He remembered how small and lost Cici had looked standing on the dock after he’d told her he didn’t love her. He’d lied to protect her and him. Strangely, his lie had made him feel equally sad.
Don’t think about the past. Or how you felt. Just deal with Cici now.
Despite his best intentions not to revisit the past, he remembered young, vivacious Cici trying to pretend she was strong and tough and as good as the rich and powerful Claibornes. He’d hurt her. Hurt Jake. Hurt everybody, including himself. And told himself it was collateral damage because the family was richer and stronger than ever.
After locking the car, Logan turned and strode up the gravel drive toward the softly glowing house. But at the base of the stairs that led to the lower gallery and massive front door, he paused.
Slowly his gaze drifted over the mansion and lawn. A newly built wooden wheelchair ramp that avoided the stairs snaked back and forth from the ground to the front door.
Logan’s eyes roved over the familiar grounds, out to the garçonnière where he and Jake had lived as teenagers before their quarrel over Cici, and he wondered who owned the two-seater Miata parked at such a jaunty angle beside the building.
Frowning, he made for the stairs, but just as he was about to turn the knob and push at the front door, it was opened by someone inside the house.
“Why, hello there, Mister Logan,” said the soft, familiar, French-accented voice of his childhood nanny.
Noonoon, his grandfather’s housekeeper now, stood just inside the big door. At the sight of him, her dark face lit up as brightly as a birthday cake.
An answering warmth filled him. This generous-hearted woman had always loved him, loved Jake, too. Ever since their mother’s death, she’d practically run Belle Rose single-handedly.
“Lordy, it shore is a hot day.”
He nodded, gave her a quick hug, then released her.
“Come on in out of the heat before you melt. If it’s this hot now, what’ll it be like in August?”
“Don’t get me started about August.” Because of the gulf heating up in the summer, August was a prime month for hurricanes.
“Can I fix you something? A drink maybe? Iced tea with a sprig of mint?”
He shook his head. “I’m fine.”
“You shore are. At thirty-five, you’re as tall and handsome as ever.”
“Why do you remind me of my age every chance you get?”
“Maybe because it’s time you stopped grieving so hard for your pretty Miss Noelle.”
She stopped, realizing he wasn’t the sort to encourage sympathy. “Life is short,” she said.
“I have someone new in my life.” He stepped into the welcoming cool of the wide central hall. “Her name’s Alicia Butler. You’ll meet her soon. She’s a real lady. Someone the family will be proud of.”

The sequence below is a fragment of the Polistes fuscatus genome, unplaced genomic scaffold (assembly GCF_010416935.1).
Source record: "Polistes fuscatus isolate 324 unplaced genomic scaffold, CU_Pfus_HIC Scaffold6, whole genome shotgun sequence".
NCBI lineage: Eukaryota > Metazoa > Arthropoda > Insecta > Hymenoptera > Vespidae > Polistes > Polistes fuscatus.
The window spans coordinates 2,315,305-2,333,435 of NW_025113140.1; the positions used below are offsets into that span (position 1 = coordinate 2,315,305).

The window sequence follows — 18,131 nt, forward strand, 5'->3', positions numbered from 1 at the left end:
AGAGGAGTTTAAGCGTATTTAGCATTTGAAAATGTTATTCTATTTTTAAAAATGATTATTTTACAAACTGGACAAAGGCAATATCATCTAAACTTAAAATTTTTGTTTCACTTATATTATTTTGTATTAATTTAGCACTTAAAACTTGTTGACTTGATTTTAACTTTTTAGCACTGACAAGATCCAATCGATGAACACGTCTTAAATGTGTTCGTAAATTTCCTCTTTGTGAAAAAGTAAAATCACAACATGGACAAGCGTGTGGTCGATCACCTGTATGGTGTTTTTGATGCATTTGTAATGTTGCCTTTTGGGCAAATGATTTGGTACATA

Noonoon shut the door behind him. “I’m real glad. So, what brings you all the way down here from New Orleans?”
“My grandfather. He’s so deaf he’s hard to talk to over the phone. I thought we had things settled, but this morning he was saying he was better and wanted to stay here on his own.” Deliberately Logan refrained from mentioning Cici.
“Mr. Pierre, he be napping upstairs. But he’ll be mighty pleased, he will…that you’re here…since we don’t see much of you these days, you bein’ such a busy, important man and all and living in New Orleans.”
“Napping? Where is she, then?” Logan asked.
“Miss Cici?” Noonoon inquired a little too innocently.
Logan nodded. “Who else?”
“I knew it wouldn’t take you long…as soon as you heard about Miss Cici. There shore isn’t nothing like a rich older man taking an interest in a beautiful, younger woman for getting the rest of his family’s hackles up, now is there?”
“That’s not why…”
Her intelligent, black eyes regarding him intently, Noonoon placed her hands on her wide hips. So, Cici had already won Noonoon over.
“When you heard about Miss Cici, you come down here faster than that lazy hare sprinting at the last second to catch that tortoise in that story I used to read to you two boys. Why, I’ll never forget that last summer she was here. Miss Cici, I mean. She was eighteen and just the prettiest little thing I ever saw.”
Logan wished to hell he couldn’t remember the way slanting sunlight had washed Cici’s breasts with light and shadow as she’d stood in her pirogue the first day he’d come home. When she’d seen him, she’d jumped out of the boat and had run into the woods, her long legs flying gracefully. When he’d followed her, she’d said hi and her dark eyes had sparkled with such joy, she’d bewitched him. After that, she’d been too shy to say more, and, hell, so had he.